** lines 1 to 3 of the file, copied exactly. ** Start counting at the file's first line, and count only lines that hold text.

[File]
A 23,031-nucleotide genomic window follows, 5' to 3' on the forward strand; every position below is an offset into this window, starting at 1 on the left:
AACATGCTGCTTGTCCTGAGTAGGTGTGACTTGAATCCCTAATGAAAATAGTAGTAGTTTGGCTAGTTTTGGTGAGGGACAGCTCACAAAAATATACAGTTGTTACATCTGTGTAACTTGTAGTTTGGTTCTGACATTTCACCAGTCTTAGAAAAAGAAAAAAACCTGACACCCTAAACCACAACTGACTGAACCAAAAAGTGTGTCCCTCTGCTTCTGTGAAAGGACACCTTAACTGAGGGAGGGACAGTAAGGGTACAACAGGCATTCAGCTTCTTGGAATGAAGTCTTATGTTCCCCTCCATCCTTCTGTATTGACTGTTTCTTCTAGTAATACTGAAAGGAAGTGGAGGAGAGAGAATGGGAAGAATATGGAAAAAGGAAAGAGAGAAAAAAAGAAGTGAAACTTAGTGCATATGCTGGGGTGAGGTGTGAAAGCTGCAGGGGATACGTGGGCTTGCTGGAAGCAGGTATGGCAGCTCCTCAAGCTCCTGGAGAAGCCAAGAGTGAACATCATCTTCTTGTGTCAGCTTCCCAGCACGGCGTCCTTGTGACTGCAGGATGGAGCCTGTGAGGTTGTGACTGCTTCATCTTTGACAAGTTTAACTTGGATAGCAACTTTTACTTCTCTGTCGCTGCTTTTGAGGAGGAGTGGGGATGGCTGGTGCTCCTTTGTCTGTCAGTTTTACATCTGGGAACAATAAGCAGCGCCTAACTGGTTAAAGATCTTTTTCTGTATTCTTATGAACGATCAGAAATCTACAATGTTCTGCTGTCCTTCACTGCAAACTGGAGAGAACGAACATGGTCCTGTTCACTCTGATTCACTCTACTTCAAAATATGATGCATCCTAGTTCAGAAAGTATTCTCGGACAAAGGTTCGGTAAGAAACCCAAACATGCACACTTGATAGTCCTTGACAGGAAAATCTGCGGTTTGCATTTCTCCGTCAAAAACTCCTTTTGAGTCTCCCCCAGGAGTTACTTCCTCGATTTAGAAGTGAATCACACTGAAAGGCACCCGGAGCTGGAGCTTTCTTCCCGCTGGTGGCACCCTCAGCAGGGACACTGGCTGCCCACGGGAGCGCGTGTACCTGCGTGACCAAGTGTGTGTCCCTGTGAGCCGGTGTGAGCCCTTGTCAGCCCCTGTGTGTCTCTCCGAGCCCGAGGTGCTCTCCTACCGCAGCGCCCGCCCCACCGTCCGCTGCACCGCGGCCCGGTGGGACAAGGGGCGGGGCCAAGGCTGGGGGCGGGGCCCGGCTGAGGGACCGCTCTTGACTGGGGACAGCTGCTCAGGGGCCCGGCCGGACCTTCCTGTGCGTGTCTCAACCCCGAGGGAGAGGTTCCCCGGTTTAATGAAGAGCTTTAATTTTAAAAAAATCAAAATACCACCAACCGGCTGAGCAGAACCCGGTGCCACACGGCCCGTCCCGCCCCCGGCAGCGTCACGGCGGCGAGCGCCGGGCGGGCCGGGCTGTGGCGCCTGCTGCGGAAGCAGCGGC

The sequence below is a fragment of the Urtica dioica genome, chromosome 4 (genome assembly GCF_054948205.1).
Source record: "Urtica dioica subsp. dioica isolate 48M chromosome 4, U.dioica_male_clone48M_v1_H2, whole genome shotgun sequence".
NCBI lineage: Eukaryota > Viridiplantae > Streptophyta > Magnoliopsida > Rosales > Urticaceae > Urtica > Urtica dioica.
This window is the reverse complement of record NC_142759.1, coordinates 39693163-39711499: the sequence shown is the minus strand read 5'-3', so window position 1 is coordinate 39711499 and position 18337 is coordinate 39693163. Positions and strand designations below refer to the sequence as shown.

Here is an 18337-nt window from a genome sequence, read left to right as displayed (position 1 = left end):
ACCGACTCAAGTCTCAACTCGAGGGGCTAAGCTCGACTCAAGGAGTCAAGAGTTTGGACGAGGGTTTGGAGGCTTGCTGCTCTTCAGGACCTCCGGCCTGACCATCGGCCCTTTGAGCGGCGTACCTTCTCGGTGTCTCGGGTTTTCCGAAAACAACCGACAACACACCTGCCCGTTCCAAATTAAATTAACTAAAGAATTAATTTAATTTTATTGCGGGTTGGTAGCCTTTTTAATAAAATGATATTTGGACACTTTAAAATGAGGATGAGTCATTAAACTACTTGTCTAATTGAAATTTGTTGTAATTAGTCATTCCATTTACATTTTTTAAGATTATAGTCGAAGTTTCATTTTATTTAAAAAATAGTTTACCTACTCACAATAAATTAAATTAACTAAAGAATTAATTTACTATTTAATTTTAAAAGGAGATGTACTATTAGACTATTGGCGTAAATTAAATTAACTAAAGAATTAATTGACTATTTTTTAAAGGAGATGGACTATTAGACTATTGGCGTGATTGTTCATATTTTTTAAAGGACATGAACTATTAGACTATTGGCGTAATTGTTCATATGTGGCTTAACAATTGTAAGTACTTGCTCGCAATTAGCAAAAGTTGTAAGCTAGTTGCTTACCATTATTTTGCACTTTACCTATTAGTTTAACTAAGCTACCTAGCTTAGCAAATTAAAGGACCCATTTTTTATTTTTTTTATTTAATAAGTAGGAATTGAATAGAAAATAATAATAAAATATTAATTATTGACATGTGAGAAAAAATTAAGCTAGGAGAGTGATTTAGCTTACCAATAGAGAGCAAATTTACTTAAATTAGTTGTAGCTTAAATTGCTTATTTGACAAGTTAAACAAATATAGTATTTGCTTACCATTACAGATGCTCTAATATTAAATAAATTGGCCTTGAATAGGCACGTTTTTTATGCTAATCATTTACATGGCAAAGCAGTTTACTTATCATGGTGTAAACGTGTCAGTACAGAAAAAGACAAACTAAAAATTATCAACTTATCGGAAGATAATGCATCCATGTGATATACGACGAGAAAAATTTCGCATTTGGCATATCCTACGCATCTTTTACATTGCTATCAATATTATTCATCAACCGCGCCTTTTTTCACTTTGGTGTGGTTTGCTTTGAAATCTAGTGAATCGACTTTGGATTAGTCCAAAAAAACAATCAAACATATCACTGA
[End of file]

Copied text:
A 23,031-nucleotide genomic window follows, 5' to 3' on the forward strand; every position below is an offset into this window, starting at 1 on the left:
AACATGCTGCTTGTCCTGAGTAGGTGTGACTTGAATCCCTAATGAAAATAGTAGTAGTTTGGCTAGTTTTGGTGAGGGACAGCTCACAAAAATATACAGTTGTTACATCTGTGTAACTTGTAGTTTGGTTCTGACATTTCACCAGTCTTAGAAAAAGAAAAAAACCTGACACCCTAAACCACAACTGACTGAACCAAAAAGTGTGTCCCTCTGCTTCTGTGAAAGGACACCTTAACTGAGGGAGGGACAGTAAGGGTACAACAGGCATTCAGCTTCTTGGAATGAAGTCTTATGTTCCCCTCCATCCTTCTGTATTGACTGTTTCTTCTAGTAATACTGAAAGGAAGTGGAGGAGAGAGAATGGGAAGAATATGGAAAAAGGAAAGAGAGAAAAAAAGAAGTGAAACTTAGTGCATATGCTGGGGTGAGGTGTGAAAGCTGCAGGGGATACGTGGGCTTGCTGGAAGCAGGTATGGCAGCTCCTCAAGCTCCTGGAGAAGCCAAGAGTGAACATCATCTTCTTGTGTCAGCTTCCCAGCACGGCGTCCTTGTGACTGCAGGATGGAGCCTGTGAGGTTGTGACTGCTTCATCTTTGACAAGTTTAACTTGGATAGCAACTTTTACTTCTCTGTCGCTGCTTTTGAGGAGGAGTGGGGATGGCTGGTGCTCCTTTGTCTGTCAGTTTTACATCTGGGAACAATAAGCAGCGCCTAACTGGTTAAAGATCTTTTTCTGTATTCTTATGAACGATCAGAAATCTACAATGTTCTGCTGTCCTTCACTGCAAACTGGAGAGAACGAACATGGTCCTGTTCACTCTGATTCACTCTACTTCAAAATATGATGCATCCTAGTTCAGAAAGTATTCTCGGACAAAGGTTCGGTAAGAAACCCAAACATGCACACTTGATAGTCCTTGACAGGAAAATCTGCGGTTTGCATTTCTCCGTCAAAAACTCCTTTTGAGTCTCCCCCAGGAGTTACTTCCTCGATTTAGAAGTGAATCACACTGAAAGGCACCCGGAGCTGGAGCTTTCTTCCCGCTGGTGGCACCCTCAGCAGGGACACTGGCTGCCCACGGGAGCGCGTGTACCTGCGTGACCAAGTGTGTGTCCCTGTGAGCCGGTGTGAGCCCTTGTCAGCCCCTGTGTGTCTCTCCGAGCCCGAGGTGCTCTCCTACCGCAGCGCCCGCCCCACCGTCCGCTGCACCGCGGCCCGGTGGGACAAGGGGCGGGGCCAAGGCTGGGGGCGGGGCCCGGCTGAGGGACCGCTCTTGACTGGGGACAGCTGCTCAGGGGCCCGGCCGGACCTTCCTGTGCGTGTCTCAACCCCGAGGGAGAGGTTCCCCGGTTTAATGAAGAGCTTTAATTTTAAAAAAATCAAAATACCACCAACCGGCTGAGCAGAACCCGGTGCCACACGGCCCGTCCCGCCCCCGGCAGCGTCACGGCGGCGAGCGCCGGGCGGGCCGGGCTGTGGCGCCTGCTGCGGAAGCAGCGGC

The sequence below is a fragment of the Urtica dioica genome, chromosome 4 (genome assembly GCF_054948205.1).